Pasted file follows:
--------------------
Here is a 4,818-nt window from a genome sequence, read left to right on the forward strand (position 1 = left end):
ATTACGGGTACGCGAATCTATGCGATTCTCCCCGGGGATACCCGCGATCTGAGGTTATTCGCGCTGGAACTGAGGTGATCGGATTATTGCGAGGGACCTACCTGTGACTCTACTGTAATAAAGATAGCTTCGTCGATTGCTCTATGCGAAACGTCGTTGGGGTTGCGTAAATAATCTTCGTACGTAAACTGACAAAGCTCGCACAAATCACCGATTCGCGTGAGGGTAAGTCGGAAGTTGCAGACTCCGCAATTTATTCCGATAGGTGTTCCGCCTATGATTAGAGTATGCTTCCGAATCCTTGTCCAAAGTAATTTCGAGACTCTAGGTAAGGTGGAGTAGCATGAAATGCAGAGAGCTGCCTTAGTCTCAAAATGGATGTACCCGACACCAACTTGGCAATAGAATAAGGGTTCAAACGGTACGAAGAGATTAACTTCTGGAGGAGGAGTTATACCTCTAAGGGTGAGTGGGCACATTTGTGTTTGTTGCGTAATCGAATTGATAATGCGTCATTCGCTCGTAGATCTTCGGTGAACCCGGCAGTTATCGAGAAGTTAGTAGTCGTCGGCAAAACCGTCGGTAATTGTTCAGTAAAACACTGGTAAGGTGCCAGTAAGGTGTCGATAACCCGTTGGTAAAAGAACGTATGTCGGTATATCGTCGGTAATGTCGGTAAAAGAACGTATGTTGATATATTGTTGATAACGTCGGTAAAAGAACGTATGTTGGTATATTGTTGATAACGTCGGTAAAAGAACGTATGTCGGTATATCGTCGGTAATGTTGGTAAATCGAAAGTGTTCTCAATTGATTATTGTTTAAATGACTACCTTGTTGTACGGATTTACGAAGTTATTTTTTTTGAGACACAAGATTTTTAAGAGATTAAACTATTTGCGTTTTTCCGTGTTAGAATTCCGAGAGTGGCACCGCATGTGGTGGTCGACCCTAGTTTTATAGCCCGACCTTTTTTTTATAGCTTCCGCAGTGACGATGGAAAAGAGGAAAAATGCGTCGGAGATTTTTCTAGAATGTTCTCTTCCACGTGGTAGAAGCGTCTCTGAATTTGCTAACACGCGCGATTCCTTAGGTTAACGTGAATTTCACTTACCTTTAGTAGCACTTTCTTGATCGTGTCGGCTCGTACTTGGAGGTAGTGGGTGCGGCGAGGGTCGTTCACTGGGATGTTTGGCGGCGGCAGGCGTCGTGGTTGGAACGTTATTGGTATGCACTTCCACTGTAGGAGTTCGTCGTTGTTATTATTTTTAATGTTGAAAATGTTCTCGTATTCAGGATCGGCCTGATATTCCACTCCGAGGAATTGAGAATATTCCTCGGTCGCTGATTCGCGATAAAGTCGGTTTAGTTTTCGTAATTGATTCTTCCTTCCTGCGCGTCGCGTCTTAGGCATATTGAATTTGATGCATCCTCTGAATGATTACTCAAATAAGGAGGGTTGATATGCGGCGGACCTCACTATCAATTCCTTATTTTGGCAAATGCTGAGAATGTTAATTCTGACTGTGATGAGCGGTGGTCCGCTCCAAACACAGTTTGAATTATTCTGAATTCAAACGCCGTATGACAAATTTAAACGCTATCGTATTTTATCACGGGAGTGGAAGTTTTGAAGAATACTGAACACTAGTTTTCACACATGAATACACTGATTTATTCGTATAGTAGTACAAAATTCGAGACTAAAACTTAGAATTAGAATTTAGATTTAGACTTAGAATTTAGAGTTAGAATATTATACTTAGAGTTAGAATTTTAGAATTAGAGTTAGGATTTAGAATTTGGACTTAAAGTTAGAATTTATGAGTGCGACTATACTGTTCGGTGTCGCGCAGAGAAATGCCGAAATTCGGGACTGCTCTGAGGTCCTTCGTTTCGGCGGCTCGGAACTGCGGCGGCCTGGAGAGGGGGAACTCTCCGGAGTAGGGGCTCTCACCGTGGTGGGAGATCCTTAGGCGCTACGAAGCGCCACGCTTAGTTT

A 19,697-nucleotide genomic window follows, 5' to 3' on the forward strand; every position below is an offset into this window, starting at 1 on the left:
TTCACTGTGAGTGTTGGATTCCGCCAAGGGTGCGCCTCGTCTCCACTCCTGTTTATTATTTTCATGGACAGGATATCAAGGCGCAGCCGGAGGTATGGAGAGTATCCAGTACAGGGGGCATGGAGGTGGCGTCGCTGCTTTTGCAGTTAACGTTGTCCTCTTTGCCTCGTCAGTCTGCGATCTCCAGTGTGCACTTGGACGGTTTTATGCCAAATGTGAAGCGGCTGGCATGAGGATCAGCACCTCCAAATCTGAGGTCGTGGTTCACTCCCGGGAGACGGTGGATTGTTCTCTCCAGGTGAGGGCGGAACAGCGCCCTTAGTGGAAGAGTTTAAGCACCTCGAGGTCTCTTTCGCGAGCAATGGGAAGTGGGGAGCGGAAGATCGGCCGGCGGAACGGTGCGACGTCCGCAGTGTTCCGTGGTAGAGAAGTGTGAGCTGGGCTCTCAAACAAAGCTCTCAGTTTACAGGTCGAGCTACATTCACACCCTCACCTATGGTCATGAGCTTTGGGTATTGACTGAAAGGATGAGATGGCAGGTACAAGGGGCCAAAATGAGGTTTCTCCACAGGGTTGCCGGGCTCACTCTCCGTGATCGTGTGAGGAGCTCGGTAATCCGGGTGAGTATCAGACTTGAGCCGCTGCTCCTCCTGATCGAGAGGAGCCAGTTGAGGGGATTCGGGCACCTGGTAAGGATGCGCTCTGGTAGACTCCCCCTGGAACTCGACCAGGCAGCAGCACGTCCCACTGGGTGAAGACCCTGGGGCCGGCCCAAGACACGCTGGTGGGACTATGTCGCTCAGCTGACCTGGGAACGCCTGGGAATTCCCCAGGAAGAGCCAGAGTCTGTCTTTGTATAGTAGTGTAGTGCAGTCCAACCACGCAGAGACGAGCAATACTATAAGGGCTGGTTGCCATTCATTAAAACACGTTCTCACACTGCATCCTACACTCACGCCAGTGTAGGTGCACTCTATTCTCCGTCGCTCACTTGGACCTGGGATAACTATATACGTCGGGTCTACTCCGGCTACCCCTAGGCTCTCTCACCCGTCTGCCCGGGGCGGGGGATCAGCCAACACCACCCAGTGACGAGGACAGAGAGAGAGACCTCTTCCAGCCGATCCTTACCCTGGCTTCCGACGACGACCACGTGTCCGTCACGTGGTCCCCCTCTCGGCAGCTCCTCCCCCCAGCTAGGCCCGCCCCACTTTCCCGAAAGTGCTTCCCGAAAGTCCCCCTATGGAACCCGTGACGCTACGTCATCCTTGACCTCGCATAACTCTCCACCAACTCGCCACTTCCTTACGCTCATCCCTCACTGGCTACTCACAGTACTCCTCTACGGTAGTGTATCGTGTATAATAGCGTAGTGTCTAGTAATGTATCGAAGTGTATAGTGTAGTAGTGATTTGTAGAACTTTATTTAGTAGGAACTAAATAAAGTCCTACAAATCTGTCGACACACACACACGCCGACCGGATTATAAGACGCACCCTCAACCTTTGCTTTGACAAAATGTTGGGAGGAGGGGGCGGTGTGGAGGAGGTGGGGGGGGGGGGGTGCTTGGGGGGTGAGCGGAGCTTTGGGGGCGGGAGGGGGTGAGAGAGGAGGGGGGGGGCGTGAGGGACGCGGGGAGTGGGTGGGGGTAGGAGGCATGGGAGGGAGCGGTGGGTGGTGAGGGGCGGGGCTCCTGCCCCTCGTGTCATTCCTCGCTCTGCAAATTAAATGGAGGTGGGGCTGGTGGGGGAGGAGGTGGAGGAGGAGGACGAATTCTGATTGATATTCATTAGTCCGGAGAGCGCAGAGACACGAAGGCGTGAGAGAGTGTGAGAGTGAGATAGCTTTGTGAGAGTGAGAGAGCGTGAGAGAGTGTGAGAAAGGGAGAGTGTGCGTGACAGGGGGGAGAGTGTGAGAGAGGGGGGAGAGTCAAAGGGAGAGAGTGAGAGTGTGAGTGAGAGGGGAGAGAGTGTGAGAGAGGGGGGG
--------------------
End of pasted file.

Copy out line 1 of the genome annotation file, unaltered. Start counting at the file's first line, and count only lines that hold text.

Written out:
Here is a 4,818-nt window from a genome sequence, read left to right on the forward strand (position 1 = left end):